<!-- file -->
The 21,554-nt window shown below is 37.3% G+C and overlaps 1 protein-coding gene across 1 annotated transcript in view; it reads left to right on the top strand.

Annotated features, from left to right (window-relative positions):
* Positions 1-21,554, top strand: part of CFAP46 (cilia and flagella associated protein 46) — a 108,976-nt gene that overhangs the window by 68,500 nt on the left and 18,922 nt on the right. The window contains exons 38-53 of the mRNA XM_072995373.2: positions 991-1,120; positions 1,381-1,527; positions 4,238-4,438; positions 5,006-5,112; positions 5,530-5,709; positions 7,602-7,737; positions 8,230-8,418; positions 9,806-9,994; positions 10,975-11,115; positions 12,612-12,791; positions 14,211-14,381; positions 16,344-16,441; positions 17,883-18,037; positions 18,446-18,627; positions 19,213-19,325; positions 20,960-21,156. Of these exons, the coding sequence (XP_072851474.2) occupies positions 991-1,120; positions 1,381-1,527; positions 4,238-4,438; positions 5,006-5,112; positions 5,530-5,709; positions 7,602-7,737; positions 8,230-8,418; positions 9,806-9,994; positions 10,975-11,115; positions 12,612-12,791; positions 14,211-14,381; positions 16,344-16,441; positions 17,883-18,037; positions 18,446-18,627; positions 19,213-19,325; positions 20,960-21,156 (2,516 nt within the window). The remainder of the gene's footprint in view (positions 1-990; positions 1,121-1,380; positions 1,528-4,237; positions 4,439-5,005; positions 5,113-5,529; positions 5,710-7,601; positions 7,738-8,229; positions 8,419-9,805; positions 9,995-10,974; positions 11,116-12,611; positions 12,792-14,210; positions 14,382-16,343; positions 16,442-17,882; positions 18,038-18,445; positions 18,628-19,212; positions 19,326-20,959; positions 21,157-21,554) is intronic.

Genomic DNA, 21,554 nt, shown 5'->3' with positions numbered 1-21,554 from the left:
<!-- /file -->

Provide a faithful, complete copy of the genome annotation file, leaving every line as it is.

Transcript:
The 21,554-nt window shown below is 37.3% G+C and overlaps 1 protein-coding gene across 1 annotated transcript in view; it reads left to right on the top strand.

Annotated features, from left to right (window-relative positions):
* Positions 1-21,554, top strand: part of CFAP46 (cilia and flagella associated protein 46) — a 108,976-nt gene that overhangs the window by 68,500 nt on the left and 18,922 nt on the right. The window contains exons 38-53 of the mRNA XM_072995373.2: positions 991-1,120; positions 1,381-1,527; positions 4,238-4,438; positions 5,006-5,112; positions 5,530-5,709; positions 7,602-7,737; positions 8,230-8,418; positions 9,806-9,994; positions 10,975-11,115; positions 12,612-12,791; positions 14,211-14,381; positions 16,344-16,441; positions 17,883-18,037; positions 18,446-18,627; positions 19,213-19,325; positions 20,960-21,156. Of these exons, the coding sequence (XP_072851474.2) occupies positions 991-1,120; positions 1,381-1,527; positions 4,238-4,438; positions 5,006-5,112; positions 5,530-5,709; positions 7,602-7,737; positions 8,230-8,418; positions 9,806-9,994; positions 10,975-11,115; positions 12,612-12,791; positions 14,211-14,381; positions 16,344-16,441; positions 17,883-18,037; positions 18,446-18,627; positions 19,213-19,325; positions 20,960-21,156 (2,516 nt within the window). The remainder of the gene's footprint in view (positions 1-990; positions 1,121-1,380; positions 1,528-4,237; positions 4,439-5,005; positions 5,113-5,529; positions 5,710-7,601; positions 7,738-8,229; positions 8,419-9,805; positions 9,995-10,974; positions 11,116-12,611; positions 12,792-14,210; positions 14,382-16,343; positions 16,442-17,882; positions 18,038-18,445; positions 18,628-19,212; positions 19,326-20,959; positions 21,157-21,554) is intronic.

Genomic DNA, 21,554 nt, shown 5'->3' with positions numbered 1-21,554 from the left: